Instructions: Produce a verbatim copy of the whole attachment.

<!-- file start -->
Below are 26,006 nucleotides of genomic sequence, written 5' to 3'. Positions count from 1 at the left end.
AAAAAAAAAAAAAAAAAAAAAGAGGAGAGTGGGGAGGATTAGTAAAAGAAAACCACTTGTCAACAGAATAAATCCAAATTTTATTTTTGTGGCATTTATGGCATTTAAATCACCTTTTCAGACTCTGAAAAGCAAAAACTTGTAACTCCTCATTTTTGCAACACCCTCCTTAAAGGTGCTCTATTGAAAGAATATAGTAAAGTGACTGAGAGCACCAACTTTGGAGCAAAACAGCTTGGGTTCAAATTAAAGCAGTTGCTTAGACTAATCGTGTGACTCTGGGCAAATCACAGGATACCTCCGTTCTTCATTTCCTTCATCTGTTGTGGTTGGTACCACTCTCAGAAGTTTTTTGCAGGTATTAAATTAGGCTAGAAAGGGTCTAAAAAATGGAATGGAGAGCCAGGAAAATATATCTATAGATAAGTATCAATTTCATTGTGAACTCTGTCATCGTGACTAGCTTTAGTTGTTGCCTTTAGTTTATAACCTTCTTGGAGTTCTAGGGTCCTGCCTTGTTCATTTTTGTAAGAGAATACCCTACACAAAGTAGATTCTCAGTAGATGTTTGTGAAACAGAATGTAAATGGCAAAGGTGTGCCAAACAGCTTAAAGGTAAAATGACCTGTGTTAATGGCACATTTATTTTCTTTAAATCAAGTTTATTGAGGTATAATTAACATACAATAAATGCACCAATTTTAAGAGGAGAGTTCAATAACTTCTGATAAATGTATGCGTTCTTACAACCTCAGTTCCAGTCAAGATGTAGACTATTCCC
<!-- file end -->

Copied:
Below are 26,006 nucleotides of genomic sequence, written 5' to 3'. Positions count from 1 at the left end.
AAAAAAAAAAAAAAAAAAAAAGAGGAGAGTGGGGAGGATTAGTAAAAGAAAACCACTTGTCAACAGAATAAATCCAAATTTTATTTTTGTGGCATTTATGGCATTTAAATCACCTTTTCAGACTCTGAAAAGCAAAAACTTGTAACTCCTCATTTTTGCAACACCCTCCTTAAAGGTGCTCTATTGAAAGAATATAGTAAAGTGACTGAGAGCACCAACTTTGGAGCAAAACAGCTTGGGTTCAAATTAAAGCAGTTGCTTAGACTAATCGTGTGACTCTGGGCAAATCACAGGATACCTCCGTTCTTCATTTCCTTCATCTGTTGTGGTTGGTACCACTCTCAGAAGTTTTTTGCAGGTATTAAATTAGGCTAGAAAGGGTCTAAAAAATGGAATGGAGAGCCAGGAAAATATATCTATAGATAAGTATCAATTTCATTGTGAACTCTGTCATCGTGACTAGCTTTAGTTGTTGCCTTTAGTTTATAACCTTCTTGGAGTTCTAGGGTCCTGCCTTGTTCATTTTTGTAAGAGAATACCCTACACAAAGTAGATTCTCAGTAGATGTTTGTGAAACAGAATGTAAATGGCAAAGGTGTGCCAAACAGCTTAAAGGTAAAATGACCTGTGTTAATGGCACATTTATTTTCTTTAAATCAAGTTTATTGAGGTATAATTAACATACAATAAATGCACCAATTTTAAGAGGAGAGTTCAATAACTTCTGATAAATGTATGCGTTCTTACAACCTCAGTTCCAGTCAAGATGTAGACTATTCCC